Ohio Citizen Action has published a Good Neighbor Campaign Handbook (Lincoln, Nebraska: iUniverse, 2006), describing how such campaigns are organized.
Energy and Consumer Campaigns
In 1979, Ohio Citizen Action and others promoted a successful ballot initiative to prevent the sale of the municipally-owned electric utility currently known as Cleveland Public Power, when banks who were invested heavily in a competing power company, forced the city to consider selling.
Since the 1980s, Ohio Citizen Action has played a key role in stopping hundreds of millions of dollars in rate hikes by Ohio utilities including Columbia Gas, East Ohio Gas, Ohio Edison, Toledo Edison, FirstEnergy, American Electric Power (AEP) and Duke Energy. This includes fixed-rate increases proposed in 2018 that would have cost 1.5 million AEP customers $120 and 840,000 Duke customers $192 more per year on their energy bills, regardless of how much energy they used.
In the early 1980s the group joined a vast coalition organized against the Zimmer Nuclear Power plant in Moscow, Ohio. Most groups in the coalition cited safety concerns and project mismanagement, but OPIC highlighted injustice to consumers who were paying Construction Work in Progress (CWIP) fees for a plant from which they had used no energy. By 1984, the Cincinnati Gas & Electric Company announced it would convert Zimmer to burn coal, instead of running the risk the plant would fail to secure a federal operating license after numerous cost overruns.
When Ohio’s investor-owned utilities pushed to deregulate the electricity markets, Ohio Citizen Action helped write the “community choice” provision of the 1999 deregulation law, which allowed local governments to aggregate residents into a single buying group that could solicit competitive bids and save residents money. Later the organization advocated for aggregated communities to use their power to solicit bids for renewable energy to meet their electricity needs. In 2012, Ohio Citizen Action campaigned for the City of Cincinnati to aggregate and contract for renewable energy. At the time, Cincinnati was the largest U.S. city to do so.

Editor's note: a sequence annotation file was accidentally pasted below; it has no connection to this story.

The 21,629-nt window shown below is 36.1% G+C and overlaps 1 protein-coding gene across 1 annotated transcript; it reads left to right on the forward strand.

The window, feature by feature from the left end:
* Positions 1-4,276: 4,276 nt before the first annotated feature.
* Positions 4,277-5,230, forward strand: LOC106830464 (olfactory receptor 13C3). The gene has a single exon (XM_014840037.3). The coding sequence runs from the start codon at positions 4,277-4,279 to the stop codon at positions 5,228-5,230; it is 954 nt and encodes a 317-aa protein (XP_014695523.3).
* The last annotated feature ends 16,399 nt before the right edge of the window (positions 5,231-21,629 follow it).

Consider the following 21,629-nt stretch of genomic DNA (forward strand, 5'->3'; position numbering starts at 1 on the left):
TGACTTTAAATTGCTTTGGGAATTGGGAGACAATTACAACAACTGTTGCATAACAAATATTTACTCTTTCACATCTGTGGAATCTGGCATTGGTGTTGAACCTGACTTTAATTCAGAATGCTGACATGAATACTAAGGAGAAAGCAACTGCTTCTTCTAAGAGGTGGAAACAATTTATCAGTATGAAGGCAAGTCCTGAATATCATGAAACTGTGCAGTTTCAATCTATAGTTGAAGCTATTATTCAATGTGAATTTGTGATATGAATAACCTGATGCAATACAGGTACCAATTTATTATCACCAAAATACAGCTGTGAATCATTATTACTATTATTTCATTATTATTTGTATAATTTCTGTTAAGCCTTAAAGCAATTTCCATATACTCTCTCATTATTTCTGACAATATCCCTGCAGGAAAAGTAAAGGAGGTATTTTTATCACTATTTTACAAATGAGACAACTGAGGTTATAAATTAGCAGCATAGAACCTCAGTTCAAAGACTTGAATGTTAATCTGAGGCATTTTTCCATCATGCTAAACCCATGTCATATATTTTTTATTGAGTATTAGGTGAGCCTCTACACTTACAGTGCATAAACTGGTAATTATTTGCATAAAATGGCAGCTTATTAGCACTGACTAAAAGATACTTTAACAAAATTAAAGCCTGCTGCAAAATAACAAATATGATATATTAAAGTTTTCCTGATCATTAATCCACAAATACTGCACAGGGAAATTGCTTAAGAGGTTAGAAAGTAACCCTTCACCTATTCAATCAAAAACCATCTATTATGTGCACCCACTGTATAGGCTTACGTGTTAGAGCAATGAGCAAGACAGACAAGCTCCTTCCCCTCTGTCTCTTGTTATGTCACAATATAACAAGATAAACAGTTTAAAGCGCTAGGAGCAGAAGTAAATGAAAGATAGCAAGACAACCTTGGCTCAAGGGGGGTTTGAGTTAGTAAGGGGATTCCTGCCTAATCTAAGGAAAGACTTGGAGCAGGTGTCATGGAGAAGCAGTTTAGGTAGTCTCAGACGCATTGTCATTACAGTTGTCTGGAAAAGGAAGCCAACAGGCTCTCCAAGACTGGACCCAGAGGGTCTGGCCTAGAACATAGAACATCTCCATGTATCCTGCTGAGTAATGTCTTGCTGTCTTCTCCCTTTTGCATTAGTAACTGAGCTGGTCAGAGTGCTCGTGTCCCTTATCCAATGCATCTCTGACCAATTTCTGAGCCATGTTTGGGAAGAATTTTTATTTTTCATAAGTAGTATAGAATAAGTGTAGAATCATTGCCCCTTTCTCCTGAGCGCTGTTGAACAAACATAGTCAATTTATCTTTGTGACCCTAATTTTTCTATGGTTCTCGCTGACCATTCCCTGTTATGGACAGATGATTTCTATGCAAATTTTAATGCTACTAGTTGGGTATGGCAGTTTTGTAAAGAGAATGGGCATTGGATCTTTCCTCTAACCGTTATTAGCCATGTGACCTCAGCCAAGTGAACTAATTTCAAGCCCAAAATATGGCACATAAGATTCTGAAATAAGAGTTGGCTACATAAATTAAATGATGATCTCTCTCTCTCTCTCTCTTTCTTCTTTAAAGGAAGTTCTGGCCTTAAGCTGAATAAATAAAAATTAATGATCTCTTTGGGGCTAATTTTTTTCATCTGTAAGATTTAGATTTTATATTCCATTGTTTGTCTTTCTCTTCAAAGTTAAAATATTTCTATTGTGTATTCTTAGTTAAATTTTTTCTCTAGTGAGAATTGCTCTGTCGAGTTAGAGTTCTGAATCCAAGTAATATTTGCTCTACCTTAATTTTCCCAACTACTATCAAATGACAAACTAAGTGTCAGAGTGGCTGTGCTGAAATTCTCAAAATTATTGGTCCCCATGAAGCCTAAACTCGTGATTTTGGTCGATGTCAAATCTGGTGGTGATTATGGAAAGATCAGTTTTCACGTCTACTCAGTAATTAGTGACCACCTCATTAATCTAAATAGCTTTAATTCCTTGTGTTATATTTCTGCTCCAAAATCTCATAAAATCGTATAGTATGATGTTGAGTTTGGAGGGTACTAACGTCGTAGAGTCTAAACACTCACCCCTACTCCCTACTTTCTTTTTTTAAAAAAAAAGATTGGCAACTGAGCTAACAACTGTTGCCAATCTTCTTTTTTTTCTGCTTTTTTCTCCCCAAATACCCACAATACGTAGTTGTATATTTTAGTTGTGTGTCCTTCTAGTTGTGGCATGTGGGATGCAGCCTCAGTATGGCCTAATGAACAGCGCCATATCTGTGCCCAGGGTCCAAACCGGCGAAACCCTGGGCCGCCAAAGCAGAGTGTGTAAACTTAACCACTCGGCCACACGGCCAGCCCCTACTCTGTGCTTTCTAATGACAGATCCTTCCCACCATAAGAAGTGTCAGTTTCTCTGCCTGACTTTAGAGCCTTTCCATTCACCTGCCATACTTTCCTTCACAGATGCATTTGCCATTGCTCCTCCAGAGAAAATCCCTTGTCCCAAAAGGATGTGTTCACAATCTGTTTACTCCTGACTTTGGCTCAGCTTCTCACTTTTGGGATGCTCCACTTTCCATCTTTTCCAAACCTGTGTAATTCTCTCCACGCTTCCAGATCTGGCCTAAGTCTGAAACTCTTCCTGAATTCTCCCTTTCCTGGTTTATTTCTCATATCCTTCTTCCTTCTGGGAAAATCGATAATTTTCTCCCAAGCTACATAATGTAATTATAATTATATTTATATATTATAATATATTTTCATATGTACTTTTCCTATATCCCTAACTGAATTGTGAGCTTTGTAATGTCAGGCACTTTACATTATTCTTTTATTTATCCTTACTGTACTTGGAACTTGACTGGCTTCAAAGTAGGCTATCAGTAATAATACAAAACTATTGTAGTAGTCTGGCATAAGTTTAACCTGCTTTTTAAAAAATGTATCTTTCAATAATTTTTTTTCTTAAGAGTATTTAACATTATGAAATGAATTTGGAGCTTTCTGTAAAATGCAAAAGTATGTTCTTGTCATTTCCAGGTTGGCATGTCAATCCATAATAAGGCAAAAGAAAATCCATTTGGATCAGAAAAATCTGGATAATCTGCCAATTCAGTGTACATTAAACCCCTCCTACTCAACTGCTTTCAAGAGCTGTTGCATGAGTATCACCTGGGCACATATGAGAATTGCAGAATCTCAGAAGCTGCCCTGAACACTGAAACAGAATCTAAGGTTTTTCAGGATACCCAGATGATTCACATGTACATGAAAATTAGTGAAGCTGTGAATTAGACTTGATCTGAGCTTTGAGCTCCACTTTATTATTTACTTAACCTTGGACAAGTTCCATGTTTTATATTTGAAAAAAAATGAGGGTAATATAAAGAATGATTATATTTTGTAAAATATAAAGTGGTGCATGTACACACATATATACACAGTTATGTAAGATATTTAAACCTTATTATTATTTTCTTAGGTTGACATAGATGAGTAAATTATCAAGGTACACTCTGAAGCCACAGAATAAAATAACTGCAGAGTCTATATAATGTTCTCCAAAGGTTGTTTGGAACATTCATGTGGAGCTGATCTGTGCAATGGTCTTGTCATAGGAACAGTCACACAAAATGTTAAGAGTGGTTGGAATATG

Beginning in 2007, the organization took on the issue of coal plant pollution, with campaigns to end mountaintop removal coal mining, block a new AMP-Ohio coal plant in Meigs County and a Baard Energy coal refinery in Columbiana County, to press FirstEnergy, AEP, and Duke Energy to retire outdated coal plants statewide, to reform federal coal ash laws, and to uncover the financial and environmental risks to municipalities and ratepayers from the Prairie State coal plant in Marissa, Illinois.
In 2012, the group began campaigning against the practice of hydraulic fracturing (fracking) by Chesapeake Energy and other oil and gas drilling companies. The group urged Governor Kasich to include language to repeal the oil and gas industry’s exemption from reporting hazardous chemicals directly to emergency planners and first responders. Ohio Citizen Action also organized testimony from others, including doctors, nurses and first responders.
In 2019 Ohio Citizen Action joined the fight against House Bill 6, which began as a "clean air bill", creating a new program that rewards energy generation sources that emit zero carbon emissions with cash by raising funds through a tax on all Ohio ratepayers. By the time the bill passed in July, it had also gutted Ohio's renewable energy and energy efficiency programs and directed money from consumers to support two Eisenhower-era coal plants, one of which is in Indiana. Many groups had opposed HB 6, but Ohio Citizen Action was the only one speaking directly with and organizing ratepayers every day. The bill passed by a very slim margin and opposition was both broad and deep, factors which led to an attempted referendum that was itself met with narrow and well-funded opposition. 
- Global warming
- Earth Science
- Natural environment
- Conservation Movement
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- Clavel, Pierre (2010). Activists in City Hall: The Progressive Response to the Reagan Era in Boston and Chicago. Ithaca,NY: Cornell University Press. ISBN 978-0-8014-4929-1.